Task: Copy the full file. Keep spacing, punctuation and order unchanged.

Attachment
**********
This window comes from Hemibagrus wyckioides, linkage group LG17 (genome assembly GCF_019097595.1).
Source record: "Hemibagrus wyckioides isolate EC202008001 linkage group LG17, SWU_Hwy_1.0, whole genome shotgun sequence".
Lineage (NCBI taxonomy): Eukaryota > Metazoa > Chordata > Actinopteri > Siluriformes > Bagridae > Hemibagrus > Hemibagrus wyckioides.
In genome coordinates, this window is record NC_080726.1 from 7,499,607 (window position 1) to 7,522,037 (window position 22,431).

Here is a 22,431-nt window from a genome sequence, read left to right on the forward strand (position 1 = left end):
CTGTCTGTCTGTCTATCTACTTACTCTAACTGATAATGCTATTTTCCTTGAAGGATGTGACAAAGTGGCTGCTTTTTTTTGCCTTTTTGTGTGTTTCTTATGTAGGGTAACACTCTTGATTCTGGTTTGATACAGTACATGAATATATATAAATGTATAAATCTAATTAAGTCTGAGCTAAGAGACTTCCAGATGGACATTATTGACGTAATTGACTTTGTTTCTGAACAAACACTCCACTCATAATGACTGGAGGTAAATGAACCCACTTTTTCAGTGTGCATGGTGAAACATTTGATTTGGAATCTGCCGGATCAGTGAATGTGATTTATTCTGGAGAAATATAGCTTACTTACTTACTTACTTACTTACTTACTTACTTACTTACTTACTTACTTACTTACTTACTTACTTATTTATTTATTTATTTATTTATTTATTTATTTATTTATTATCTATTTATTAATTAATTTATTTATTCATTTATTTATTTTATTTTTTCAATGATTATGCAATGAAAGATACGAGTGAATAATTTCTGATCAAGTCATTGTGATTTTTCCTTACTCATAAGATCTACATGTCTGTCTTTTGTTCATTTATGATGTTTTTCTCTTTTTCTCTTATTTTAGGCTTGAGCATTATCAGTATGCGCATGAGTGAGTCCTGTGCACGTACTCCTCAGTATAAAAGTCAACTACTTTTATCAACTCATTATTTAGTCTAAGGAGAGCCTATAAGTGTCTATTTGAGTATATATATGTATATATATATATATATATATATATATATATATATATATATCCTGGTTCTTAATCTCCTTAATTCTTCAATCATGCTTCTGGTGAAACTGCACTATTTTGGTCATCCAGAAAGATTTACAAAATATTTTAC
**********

This window comes from Hemibagrus wyckioides, linkage group LG17 (genome assembly GCF_019097595.1).
Source record: "Hemibagrus wyckioides isolate EC202008001 linkage group LG17, SWU_Hwy_1.0, whole genome shotgun sequence".
Lineage (NCBI taxonomy): Eukaryota > Metazoa > Chordata > Actinopteri > Siluriformes > Bagridae > Hemibagrus > Hemibagrus wyckioides.
In genome coordinates, this window is record NC_080726.1 from 7,499,607 (window position 1) to 7,522,037 (window position 22,431).

Here is a 22,431-nt window from a genome sequence, read left to right on the forward strand (position 1 = left end):
CTGTCTGTCTGTCTATCTACTTACTCTAACTGATAATGCTATTTTCCTTGAAGGATGTGACAAAGTGGCTGCTTTTTTTTGCCTTTTTGTGTGTTTCTTATGTAGGGTAACACTCTTGATTCTGGTTTGATACAGTACATGAATATATATAAATGTATAAATCTAATTAAGTCTGAGCTAAGAGACTTCCAGATGGACATTATTGACGTAATTGACTTTGTTTCTGAACAAACACTCCACTCATAATGACTGGAGGTAAATGAACCCACTTTTTCAGTGTGCATGGTGAAACATTTGATTTGGAATCTGCCGGATCAGTGAATGTGATTTATTCTGGAGAAATATAGCTTACTTACTTACTTACTTACTTACTTACTTACTTACTTACTTACTTACTTACTTACTTACTTACTTATTTATTTATTTATTTATTTATTTATTTATTTATTTATTATCTATTTATTAATTAATTTATTTATTCATTTATTTATTTTATTTTTTCAATGATTATGCAATGAAAGATACGAGTGAATAATTTCTGATCAAGTCATTGTGATTTTTCCTTACTCATAAGATCTACATGTCTGTCTTTTGTTCATTTATGATGTTTTTCTCTTTTTCTCTTATTTTAGGCTTGAGCATTATCAGTATGCGCATGAGTGAGTCCTGTGCACGTACTCCTCAGTATAAAAGTCAACTACTTTTATCAACTCATTATTTAGTCTAAGGAGAGCCTATAAGTGTCTATTTGAGTATATATATGTATATATATATATATATATATATATATATATATATATATATCCTGGTTCTTAATCTCCTTAATTCTTCAATCATGCTTCTGGTGAAACTGCACTATTTTGGTCATCCAGAAAGATTTACAAAATATTTTAC